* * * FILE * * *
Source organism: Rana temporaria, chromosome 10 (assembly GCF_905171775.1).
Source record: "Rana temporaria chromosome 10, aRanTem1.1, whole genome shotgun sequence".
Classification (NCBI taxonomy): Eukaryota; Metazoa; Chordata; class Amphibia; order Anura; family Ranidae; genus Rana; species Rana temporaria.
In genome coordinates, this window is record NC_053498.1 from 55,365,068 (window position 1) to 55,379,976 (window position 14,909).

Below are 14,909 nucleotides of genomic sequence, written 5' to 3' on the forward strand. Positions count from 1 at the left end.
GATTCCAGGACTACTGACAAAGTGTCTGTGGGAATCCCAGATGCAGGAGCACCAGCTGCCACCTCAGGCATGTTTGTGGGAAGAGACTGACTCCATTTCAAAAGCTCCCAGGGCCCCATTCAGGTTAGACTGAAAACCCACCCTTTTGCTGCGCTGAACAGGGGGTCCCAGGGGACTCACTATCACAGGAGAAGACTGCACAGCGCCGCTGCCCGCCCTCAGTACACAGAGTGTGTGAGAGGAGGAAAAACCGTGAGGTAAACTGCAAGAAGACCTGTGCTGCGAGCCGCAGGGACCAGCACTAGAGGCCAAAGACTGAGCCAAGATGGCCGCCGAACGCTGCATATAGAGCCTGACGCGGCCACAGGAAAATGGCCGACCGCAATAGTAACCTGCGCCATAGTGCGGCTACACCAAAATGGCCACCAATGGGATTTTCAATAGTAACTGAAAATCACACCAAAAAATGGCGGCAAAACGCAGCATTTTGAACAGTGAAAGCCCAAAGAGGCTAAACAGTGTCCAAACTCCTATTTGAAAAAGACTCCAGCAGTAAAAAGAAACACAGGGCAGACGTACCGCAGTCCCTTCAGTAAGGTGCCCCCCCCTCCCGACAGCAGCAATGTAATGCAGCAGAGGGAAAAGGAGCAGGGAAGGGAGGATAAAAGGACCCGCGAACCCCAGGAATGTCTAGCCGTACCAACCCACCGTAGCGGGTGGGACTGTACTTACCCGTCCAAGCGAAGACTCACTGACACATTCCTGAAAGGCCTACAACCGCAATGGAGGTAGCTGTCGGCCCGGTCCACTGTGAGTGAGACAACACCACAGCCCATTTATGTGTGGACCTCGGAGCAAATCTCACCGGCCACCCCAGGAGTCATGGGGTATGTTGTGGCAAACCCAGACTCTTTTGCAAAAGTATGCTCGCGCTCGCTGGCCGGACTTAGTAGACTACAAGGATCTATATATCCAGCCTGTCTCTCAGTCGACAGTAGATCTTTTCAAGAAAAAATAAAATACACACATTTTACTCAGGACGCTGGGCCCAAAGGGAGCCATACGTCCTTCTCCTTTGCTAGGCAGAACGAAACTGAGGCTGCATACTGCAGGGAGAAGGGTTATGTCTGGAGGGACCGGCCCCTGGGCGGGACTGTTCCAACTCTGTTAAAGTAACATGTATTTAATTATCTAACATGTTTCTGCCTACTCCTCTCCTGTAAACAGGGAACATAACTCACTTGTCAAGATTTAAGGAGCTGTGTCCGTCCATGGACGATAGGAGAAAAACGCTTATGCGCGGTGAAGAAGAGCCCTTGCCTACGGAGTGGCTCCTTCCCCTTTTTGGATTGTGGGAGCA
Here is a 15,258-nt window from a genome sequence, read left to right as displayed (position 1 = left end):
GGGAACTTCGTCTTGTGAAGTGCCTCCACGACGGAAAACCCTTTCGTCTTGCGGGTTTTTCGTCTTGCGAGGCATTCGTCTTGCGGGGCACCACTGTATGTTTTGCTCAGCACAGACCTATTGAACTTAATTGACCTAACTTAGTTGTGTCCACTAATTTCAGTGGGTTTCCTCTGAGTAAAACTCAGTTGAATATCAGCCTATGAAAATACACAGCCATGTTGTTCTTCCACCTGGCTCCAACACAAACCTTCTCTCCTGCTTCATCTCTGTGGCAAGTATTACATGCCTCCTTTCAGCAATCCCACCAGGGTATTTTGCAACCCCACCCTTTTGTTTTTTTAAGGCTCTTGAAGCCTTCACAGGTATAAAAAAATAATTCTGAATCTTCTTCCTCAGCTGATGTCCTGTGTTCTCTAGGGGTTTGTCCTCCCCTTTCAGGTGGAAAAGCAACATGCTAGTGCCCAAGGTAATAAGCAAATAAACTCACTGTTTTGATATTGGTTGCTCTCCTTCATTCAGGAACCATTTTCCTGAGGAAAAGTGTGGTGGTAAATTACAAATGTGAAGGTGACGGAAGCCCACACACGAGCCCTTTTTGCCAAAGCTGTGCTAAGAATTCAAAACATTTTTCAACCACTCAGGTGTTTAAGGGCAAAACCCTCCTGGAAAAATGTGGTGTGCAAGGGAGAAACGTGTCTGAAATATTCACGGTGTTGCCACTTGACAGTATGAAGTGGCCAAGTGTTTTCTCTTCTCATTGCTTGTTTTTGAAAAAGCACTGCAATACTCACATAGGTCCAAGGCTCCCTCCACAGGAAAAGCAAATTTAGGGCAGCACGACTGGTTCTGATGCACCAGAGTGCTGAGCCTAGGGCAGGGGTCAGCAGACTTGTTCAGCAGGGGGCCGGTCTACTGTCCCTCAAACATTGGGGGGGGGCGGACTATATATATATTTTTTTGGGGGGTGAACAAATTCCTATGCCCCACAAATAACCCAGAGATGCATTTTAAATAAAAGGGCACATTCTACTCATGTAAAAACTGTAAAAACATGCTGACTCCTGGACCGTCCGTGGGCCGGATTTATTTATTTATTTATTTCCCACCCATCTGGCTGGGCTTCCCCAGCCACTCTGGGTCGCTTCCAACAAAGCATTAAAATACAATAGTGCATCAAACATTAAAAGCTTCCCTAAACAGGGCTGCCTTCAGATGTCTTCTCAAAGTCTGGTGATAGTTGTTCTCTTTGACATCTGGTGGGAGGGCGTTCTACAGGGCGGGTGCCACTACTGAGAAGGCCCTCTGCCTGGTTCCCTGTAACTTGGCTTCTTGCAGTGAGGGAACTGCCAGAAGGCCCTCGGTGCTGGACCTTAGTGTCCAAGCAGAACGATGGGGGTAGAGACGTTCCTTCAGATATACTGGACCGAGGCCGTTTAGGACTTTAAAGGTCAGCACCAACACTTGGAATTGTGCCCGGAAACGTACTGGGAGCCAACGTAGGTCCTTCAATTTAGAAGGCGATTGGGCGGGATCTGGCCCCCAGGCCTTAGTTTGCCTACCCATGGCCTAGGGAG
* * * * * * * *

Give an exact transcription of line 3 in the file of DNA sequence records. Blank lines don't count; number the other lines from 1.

Classification (NCBI taxonomy): Eukaryota; Metazoa; Chordata; class Amphibia; order Anura; family Ranidae; genus Rana; species Rana temporaria.